Association of hospital and physician case volumes with cardiac monitoring and cardiotoxicity during adjuvant trastuzumab treatment for breast cancer: a retrospective cohort study
Chin-Yee NJ, Yan AT, Kumachev A, Ko D, Earle C, Tomlinson G, Trudeau ME, Krahn M, Krzyzanowska M, Pal R, Brezden-Masley C, Gavura S, Lien K, Chan K. CMAJ Open. 2016; 4(1):E66-72. Epub 2016 Feb 18.
Background — Adjuvant trastuzumab is the standard of care for patients with HER2 overexpressing breast cancer, but use of trastuzumab may lead to cardiotoxicity. Our goal was to evaluate the relationship between hospital and physician case volume and cardiac outcomes in this population.
Methods — In this retrospective cohort study, we identified all female patients in Ontario with a breast cancer diagnosis in 2003-2009 who underwent treatment with trastuzumab through a provincial drug-funding program and linked these patients to administrative databases to ascertain patient demographics, treating hospital and physician characteristics, admissions to hospital, cardiac risk factors, cardiac imaging and comorbidities. Insufficient cardiac monitoring was defined as per the Canadian Trastuzumab Working Group guideline. Cardiotoxicity was defined as receiving fewer than 16 of 18 doses of trastuzumab because of heart failure admission, heart failure diagnosis or discontinuation of the drug after cardiac imaging. We constructed hierarchical multivariable logistic regression models to evaluate the effect of annual hospital volume, cumulative physician volume and treatment period on cardiac monitoring and cardiotoxicity.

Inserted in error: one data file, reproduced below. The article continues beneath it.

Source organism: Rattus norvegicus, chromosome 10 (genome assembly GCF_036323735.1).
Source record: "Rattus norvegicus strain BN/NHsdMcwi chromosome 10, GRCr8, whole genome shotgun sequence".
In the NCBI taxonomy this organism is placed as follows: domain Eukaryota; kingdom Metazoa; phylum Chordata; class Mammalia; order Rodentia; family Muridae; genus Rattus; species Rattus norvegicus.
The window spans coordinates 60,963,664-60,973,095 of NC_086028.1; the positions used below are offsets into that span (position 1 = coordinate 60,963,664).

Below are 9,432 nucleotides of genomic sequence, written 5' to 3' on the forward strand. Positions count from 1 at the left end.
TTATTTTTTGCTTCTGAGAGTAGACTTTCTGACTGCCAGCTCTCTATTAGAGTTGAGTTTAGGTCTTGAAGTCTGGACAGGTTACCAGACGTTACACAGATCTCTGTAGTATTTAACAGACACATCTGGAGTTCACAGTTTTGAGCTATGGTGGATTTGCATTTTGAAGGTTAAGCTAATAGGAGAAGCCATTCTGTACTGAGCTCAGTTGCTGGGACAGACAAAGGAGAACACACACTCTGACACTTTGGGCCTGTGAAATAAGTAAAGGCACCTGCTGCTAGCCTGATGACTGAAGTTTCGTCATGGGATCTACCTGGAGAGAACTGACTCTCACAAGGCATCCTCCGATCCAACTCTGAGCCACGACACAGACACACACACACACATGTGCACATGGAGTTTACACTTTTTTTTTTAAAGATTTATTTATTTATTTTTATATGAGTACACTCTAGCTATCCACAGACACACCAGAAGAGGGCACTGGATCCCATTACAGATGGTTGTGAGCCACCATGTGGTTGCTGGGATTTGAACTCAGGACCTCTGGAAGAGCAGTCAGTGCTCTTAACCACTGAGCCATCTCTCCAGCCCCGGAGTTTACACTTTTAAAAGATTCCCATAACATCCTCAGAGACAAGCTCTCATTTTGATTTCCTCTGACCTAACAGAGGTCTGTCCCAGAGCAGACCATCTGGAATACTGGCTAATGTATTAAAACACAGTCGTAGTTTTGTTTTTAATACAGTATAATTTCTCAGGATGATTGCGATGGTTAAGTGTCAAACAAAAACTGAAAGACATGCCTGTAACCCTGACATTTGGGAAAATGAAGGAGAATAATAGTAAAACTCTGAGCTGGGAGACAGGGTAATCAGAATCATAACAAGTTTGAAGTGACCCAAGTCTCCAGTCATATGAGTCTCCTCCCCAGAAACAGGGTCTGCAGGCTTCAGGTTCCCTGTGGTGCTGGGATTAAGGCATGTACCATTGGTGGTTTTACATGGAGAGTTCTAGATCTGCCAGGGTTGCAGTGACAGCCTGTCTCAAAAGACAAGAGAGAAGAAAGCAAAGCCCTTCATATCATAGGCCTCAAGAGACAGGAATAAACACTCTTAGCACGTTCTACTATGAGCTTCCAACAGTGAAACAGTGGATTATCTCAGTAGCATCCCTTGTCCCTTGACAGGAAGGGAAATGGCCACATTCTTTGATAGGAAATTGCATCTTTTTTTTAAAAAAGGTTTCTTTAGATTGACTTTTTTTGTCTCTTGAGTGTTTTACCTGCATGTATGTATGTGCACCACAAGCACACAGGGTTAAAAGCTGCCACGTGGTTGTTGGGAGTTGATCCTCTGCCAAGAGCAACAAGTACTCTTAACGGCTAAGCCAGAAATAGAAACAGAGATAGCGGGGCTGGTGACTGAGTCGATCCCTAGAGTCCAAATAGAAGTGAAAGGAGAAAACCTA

Results — Of 3777 women treated by 214 oncologists at 68 hospitals, 918 (24.3%) had insufficient cardiac monitoring and cardiotoxicity developed in 640 (16.9%). Cardiotoxicity occurred in 389 (42.4%) and 251 (8.8%) patients in the insufficient- and sufficient-monitoring groups, respectively. Higher annual hospital and cumulative physician volumes, and more recent calendar period, were all independent predictors for decreased cardiotoxicity. Adjustment for rates of cardiac monitoring annulled the relationships between case volume and cardiotoxicity.
Interpretation — Greater hospital and physician case volumes are associated with reduced rates of trastuzumab-related cardiotoxicity, most likely because of better cardiac monitoring at higher volume centres.
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Treatments in oncology